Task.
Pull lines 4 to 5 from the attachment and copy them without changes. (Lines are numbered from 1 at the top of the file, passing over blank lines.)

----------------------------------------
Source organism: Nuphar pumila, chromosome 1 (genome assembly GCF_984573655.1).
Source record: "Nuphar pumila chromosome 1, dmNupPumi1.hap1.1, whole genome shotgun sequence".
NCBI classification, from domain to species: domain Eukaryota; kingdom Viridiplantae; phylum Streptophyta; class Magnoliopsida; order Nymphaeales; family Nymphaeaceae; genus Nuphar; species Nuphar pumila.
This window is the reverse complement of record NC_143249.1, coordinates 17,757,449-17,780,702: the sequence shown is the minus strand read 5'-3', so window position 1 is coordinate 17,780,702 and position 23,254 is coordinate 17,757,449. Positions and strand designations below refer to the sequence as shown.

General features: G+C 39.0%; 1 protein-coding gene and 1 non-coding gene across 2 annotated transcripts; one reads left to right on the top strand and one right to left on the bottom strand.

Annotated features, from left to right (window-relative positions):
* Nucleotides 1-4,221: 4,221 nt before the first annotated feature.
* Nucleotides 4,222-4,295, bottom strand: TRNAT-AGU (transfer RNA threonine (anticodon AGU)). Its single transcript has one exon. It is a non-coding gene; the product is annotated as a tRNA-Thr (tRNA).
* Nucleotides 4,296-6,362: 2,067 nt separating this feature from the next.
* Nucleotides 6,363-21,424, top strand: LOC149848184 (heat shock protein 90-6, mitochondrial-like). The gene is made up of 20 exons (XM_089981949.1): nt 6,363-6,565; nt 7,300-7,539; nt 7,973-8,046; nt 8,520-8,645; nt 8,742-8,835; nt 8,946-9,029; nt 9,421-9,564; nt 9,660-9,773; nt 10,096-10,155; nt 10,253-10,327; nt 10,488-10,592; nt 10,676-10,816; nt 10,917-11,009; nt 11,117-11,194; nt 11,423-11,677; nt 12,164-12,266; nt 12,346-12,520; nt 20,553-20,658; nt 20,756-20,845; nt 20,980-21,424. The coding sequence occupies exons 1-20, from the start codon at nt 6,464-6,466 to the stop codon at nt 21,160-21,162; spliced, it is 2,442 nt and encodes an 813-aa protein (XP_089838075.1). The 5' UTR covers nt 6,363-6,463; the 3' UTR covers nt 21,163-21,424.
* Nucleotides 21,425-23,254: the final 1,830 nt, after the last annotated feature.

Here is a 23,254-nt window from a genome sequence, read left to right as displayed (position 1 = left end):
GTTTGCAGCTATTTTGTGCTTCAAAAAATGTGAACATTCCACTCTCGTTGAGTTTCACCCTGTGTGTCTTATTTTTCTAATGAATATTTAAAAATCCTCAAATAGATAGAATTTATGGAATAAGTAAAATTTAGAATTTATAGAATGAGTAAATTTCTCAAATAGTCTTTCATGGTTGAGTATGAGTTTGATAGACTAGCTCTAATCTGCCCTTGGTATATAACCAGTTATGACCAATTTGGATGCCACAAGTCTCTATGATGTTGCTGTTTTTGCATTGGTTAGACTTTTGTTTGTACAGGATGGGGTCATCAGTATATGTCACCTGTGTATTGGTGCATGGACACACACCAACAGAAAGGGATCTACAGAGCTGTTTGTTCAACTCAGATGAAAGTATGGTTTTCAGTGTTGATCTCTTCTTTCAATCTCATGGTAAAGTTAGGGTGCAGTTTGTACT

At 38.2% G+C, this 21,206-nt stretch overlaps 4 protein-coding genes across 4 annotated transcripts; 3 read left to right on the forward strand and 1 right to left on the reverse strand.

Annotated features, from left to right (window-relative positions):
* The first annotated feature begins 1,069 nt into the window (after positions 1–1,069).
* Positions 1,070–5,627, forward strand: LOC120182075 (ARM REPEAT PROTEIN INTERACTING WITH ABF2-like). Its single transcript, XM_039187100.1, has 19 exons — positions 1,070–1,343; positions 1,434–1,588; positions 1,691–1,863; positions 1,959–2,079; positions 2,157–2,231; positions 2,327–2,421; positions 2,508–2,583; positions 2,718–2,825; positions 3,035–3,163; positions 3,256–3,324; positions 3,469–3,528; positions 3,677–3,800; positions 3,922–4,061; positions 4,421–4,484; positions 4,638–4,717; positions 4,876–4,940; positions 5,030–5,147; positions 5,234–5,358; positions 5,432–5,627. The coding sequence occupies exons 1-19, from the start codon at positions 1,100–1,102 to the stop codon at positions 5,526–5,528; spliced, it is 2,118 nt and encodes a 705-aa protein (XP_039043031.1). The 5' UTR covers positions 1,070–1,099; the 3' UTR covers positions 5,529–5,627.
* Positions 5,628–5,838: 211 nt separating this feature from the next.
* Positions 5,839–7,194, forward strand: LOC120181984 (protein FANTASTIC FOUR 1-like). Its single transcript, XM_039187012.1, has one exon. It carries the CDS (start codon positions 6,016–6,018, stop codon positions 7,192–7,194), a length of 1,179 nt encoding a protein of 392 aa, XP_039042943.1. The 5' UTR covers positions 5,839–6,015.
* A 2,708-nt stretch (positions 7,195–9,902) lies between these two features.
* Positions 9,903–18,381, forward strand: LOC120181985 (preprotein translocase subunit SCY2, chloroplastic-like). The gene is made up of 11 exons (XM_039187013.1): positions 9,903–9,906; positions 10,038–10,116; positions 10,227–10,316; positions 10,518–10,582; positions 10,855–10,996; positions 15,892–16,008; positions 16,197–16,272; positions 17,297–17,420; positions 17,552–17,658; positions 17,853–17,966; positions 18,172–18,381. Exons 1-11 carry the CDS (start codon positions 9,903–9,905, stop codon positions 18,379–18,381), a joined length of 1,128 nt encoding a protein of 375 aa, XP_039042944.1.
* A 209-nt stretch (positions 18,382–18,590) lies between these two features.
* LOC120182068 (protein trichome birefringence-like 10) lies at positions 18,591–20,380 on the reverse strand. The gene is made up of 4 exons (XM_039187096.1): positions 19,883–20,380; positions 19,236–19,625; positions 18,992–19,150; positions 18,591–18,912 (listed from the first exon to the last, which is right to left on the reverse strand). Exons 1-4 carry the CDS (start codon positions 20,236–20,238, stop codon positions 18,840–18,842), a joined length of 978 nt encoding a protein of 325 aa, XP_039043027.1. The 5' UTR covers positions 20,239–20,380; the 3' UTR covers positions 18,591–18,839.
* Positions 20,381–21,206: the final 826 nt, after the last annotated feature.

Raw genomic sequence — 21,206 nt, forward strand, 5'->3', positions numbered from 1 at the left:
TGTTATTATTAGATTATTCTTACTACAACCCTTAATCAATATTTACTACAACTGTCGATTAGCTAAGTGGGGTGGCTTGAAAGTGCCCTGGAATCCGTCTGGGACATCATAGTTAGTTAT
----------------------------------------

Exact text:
This window is the reverse complement of record NC_143249.1, coordinates 17,757,449-17,780,702: the sequence shown is the minus strand read 5'-3', so window position 1 is coordinate 17,780,702 and position 23,254 is coordinate 17,757,449. Positions and strand designations below refer to the sequence as shown.

General features: G+C 39.0%; 1 protein-coding gene and 1 non-coding gene across 2 annotated transcripts; one reads left to right on the top strand and one right to left on the bottom strand.